• David Osteen

On the Church-Examination of Shepherds

What responsibility does the church have in examining/testing men to be shepherds of the local flock?

First and foremost, the church must recognize that it must fulfill its duty - it must examine the scriptures and examine the men. Churches must do this thoroughly and fairly, and it must be done. To not examine is to not honor and obey God. We live in a society that is very uncomfortable with judging others. There may be many tasks we are called to do as Christians that make us uncomfortable, but if God has commanded we act, then we must act, or be found in violation of His law. Not working for Him, but against Him. A church must be “strong and courageous” in fulfilling its duty of examination, and it must fulfill that duty rightly.

Any time one person is examining/testing another there is a judgement that is taking place. The church is not just examining/testing, they are doing so unto an end. That is, they are testing so that they can make a judgement and determination. This must be done in fairness. It must be just judgement to be godly judgment. It must be righteous judgement to be godly judgement. “Do not judge according to appearance, but judge with righteous judgement.” (John 7:24) This is a high calling. Not always an easy task. But if we entrust ourselves to follow God’s instruction, it makes it easier. It teaches us, and guides us, to be able to make a righteous determination.

That determination is not “Do I like this guy or not?”. It’s not a popularity contest. That determination is not, “He’s not fully qualified but he’s good enough.” There is no such thing. That determination is not, “We need elders and this is the best we’ve got”, as if the decision is made out of desperation. It shouldn’t be. It can’t be. The determination is “Are these men beyond reproach as being qualified to serve and do the work of a shepherd?” (I Timothy 3:10) That is it. We do not make up the qualifications. We study the qualifications provided by the Lord and then we work to make a righteous judgement.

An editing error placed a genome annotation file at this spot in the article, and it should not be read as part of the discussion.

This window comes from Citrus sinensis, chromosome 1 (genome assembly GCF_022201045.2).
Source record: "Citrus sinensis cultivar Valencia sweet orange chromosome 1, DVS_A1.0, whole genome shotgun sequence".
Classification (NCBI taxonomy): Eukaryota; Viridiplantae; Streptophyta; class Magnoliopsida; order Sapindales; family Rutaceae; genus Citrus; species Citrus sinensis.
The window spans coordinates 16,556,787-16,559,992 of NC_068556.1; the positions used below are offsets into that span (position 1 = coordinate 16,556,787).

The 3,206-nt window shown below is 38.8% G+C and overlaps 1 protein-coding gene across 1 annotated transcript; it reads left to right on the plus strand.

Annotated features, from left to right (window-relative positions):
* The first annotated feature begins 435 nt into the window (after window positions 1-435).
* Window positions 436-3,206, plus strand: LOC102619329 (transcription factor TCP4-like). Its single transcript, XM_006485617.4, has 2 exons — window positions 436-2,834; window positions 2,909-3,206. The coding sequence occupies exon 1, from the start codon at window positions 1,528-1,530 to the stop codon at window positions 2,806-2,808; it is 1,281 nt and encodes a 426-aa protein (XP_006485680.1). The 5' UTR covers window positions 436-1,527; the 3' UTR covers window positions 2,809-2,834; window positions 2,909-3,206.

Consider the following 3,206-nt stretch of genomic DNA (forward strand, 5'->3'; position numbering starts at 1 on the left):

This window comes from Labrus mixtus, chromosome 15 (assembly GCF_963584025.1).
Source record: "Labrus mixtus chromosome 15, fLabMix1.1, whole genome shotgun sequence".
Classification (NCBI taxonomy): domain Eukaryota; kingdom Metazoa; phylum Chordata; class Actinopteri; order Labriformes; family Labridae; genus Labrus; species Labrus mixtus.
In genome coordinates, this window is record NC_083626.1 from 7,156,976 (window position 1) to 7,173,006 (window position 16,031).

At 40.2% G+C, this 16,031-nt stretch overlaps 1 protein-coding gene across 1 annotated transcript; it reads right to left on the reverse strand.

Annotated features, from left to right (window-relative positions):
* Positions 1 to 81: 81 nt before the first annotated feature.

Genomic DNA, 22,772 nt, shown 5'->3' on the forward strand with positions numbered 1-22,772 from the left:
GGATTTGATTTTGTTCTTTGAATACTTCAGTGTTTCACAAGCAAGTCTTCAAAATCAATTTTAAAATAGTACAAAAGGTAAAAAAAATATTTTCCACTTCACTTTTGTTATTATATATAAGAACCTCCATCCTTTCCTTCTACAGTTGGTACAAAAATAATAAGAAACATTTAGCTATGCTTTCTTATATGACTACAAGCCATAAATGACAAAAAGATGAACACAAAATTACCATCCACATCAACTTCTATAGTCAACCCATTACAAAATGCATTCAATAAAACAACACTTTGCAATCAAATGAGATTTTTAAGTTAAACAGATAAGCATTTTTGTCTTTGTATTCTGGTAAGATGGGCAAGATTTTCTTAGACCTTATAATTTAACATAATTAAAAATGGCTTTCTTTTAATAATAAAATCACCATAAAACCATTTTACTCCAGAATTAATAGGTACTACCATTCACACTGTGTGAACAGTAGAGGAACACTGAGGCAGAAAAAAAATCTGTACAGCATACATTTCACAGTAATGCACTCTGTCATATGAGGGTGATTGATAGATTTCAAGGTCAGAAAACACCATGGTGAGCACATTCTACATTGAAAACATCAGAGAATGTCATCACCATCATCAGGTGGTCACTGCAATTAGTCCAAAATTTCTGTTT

We cannot add to or take away from the word of God. (Revelation 22:18-19) That includes the qualifications for a shepherd. God’s word has set the standard and so we must use God’s word, and God’s word alone, as the standard for our judgement. (II Timothy 3:16). In fact, the Holy Spirit reveals that this is the purpose of this standard being God-breathed for all generations, “...I write so that you will know how one ought to conduct himself in the household of God, which is the church of the living God, the pillar and support of the truth.” (I Timothy 3:15) They would “know” because the Lord has revealed it to them in the word. But the word, as we are examining here, does not just tell the church what to judge, but how they are to judge.

The church is required to allow those into service who are found to be “beyond reproach”. Does that mean that is someone has an accusation against a potential shepherd, that he is automatically disqualified? Certainly not. That goes against the standards of judgement in the scriptures. Righteous judgement means allowing the accusations to be handled in a fair and godly manner. The accuser must provide sufficient evidence (I Timothy 5:19) A man would have the right to face his accuser (not just anonymous accusations). (Acts 25:16; Dt. 19:17) A man would have a right to give an explanation/defense. (Proverbs 18:17) The church would have the duty to dig deeper to understand and determine the validity of any accusations. These are all hallmarks of righteous judgment. Should those accusations be found true, the man would “fail the test”. If the accusations are not found to be true then the man would remain qualified.

The church-examination process is not an easy one, but if done in love by the guidance and standard of God’s instruction then the church can fulfill its duty in a way that honors and glorifies the Lord we serve. At the end of the process, it’s not just the men examined that should be above reproach, but the church itself should be above reproach in how it fulfilled it’s duty in testing these men fairly, rightly, and godly.

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